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Monsters: A Fan's Dilemma

by Claire Dederer

MembersReviewsPopularityAverage ratingMentions
2711096,532 (3.95)15
"In this unflinching, deeply personal book that expands on her instantly viral Paris Review essay, "What Do We Do With the Art of Monstrous Men?" Claire Dederer asks: Can we love the work of Hemingway, Polanski, Naipaul, Miles Davis, or Picasso? Should we love it? Does genius deserve special dispensation? Is male monstrosity the same as female monstrosity? Does art have a mandate to depict the darker elements of the psyche? And what happens if the artist stares too long into the abyss? She explores the audience's relationship with artists from Woody Allen to Michael Jackson, asking: How do we balance our undeniable sense of moral outrage with our equally undeniable love of the work? In a more troubling vein, she wonders if an artist needs to be a monster in order to create something great. And if an artist is also a mother, does one identity inexorably, and fatally, interrupt the other? Highly topical, morally wise, honest to the core, Monsters is certain to incite a conversation about whether and how we can separate artists from their art"--… (more)
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English (8)  Dutch (1)  Italian (1)  All languages (10)
Showing 1-5 of 8 (next | show all)
This book was back and forth between artists who were "monsters" and memoir. There is a lot to think about and I came away as confused as before I started it. ( )
  ellink | Jan 22, 2024 |
This was a fine dive into an ever more relevant, increasingly thorny issue: what do we as fans, consumers of art and media, do when the artist behind our beloved movie, book, music, whatever, is revealed to have done something shockingly heinous and morally repugnant? I appreciated the author’s erudite and honest approach to this topic, there are no easy answers here, no ironclad rules for this sort of thing. Instead this book offers only an intellectual framework, a more nuanced way of looking at the whole messy business of morally terrible people and their artistically great works. On the whole this was an interesting mediation, I think the strongest writing was at the beginning but it was an interesting read throughout. ( )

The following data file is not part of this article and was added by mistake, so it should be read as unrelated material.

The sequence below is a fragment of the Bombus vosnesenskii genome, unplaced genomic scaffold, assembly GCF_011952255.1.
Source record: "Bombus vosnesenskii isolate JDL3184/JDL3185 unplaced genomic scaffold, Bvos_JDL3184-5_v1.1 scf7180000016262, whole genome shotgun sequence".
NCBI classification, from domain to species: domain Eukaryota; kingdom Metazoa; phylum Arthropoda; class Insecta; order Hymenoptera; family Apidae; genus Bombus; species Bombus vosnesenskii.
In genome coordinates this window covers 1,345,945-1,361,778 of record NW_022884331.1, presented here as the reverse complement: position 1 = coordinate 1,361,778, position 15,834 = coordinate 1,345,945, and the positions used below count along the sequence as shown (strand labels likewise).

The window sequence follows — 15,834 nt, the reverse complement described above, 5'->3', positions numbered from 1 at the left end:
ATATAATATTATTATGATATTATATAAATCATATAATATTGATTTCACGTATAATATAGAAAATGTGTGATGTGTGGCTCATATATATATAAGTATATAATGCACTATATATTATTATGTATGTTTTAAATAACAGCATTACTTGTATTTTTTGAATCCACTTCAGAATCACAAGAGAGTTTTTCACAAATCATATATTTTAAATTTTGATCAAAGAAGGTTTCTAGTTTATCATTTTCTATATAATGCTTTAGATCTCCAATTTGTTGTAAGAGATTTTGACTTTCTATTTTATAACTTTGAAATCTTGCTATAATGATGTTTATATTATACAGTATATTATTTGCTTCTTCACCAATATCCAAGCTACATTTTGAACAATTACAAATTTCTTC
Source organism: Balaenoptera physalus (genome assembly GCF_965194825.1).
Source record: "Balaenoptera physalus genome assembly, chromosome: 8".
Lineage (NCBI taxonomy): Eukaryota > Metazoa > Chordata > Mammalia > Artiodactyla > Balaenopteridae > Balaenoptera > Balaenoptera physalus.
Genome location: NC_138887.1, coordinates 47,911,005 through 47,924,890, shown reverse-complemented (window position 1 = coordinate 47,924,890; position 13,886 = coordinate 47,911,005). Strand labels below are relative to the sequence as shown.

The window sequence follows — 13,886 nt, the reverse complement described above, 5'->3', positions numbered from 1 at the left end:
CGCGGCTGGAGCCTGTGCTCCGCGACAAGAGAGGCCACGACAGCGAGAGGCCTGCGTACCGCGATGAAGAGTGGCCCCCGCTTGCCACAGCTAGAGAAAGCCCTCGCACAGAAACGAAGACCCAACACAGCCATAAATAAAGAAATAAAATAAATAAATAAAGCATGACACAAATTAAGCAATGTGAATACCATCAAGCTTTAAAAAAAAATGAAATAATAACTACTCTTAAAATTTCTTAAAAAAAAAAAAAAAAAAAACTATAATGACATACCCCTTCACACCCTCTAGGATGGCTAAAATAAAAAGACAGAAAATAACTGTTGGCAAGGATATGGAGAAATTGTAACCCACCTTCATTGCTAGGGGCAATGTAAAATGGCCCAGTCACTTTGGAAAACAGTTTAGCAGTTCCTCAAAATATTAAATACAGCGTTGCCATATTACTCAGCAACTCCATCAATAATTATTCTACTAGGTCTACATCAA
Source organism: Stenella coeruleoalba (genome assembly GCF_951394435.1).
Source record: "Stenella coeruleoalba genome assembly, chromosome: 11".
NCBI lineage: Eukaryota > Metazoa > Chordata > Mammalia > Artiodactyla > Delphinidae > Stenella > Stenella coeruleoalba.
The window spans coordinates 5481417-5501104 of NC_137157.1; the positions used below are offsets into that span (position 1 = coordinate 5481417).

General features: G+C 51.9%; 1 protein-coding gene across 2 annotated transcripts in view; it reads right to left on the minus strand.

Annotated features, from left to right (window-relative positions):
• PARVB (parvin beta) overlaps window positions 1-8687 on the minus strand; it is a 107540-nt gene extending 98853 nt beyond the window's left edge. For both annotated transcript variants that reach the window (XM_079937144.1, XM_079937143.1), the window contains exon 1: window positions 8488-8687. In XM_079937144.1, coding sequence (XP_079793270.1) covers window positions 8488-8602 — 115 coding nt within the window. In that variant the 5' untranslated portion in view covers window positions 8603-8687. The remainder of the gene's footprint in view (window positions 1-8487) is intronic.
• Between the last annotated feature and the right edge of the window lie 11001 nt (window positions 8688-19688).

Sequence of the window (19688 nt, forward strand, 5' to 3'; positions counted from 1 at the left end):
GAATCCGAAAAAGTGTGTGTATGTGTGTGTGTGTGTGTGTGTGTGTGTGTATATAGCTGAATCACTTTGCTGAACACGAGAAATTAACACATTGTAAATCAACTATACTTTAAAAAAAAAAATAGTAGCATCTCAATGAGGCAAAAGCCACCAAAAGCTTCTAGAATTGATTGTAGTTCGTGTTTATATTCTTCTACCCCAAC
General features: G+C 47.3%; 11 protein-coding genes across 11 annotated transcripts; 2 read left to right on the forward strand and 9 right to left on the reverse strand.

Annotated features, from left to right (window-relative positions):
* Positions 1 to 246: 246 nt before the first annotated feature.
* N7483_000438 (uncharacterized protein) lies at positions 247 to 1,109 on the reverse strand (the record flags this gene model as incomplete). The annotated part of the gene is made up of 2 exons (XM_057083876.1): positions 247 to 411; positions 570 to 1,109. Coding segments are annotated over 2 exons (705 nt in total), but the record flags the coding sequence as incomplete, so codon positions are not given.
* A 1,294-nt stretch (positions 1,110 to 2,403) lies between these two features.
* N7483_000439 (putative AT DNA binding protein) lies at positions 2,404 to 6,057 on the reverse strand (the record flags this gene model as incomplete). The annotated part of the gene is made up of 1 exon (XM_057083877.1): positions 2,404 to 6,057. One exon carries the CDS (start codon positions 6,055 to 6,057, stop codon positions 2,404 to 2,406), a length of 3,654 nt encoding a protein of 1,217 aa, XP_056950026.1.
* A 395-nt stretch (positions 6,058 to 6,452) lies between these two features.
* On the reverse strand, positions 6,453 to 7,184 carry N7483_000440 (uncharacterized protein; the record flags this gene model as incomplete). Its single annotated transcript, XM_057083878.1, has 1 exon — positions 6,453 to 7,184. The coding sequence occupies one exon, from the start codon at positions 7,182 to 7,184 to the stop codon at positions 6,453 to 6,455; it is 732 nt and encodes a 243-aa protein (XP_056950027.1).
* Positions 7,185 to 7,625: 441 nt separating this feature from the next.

1 vote Autolycus21 | Oct 10, 2023 |
This terrific and terrifically irritating book starts out with the question of how should we think about great art produced by bad men, and proceeds through a much wider landscape. In the end, she is dealing with how do we deal with the problem of human evil, in others and in ourselves. I disagreed with a fair bit of what she says (on cancel culture and late capitalism in particular) and agreed intensely with some of what she says (no spoilers). But when I finished the book, I felt that my perspectives had shifted a little, that I had learned something. And that's a gift. ( )
1 vote annbury | Sep 9, 2023 |
I was eager to read this and thought it was an excellent topic for a book but unfortunately it fell short for me. I wanted a neutral, well presented analyses of the issue and what I got was the author’s personal opinions and personal examples. In all fairness to Dederer, it says right in the blurb that it is “a deeply personal book” so I can’t fault her for delivering exactly what the book blurb says you will get. She covers a lot of good material and she does it well, in her own way. It just wasn’t the book I was hoping to read. ( )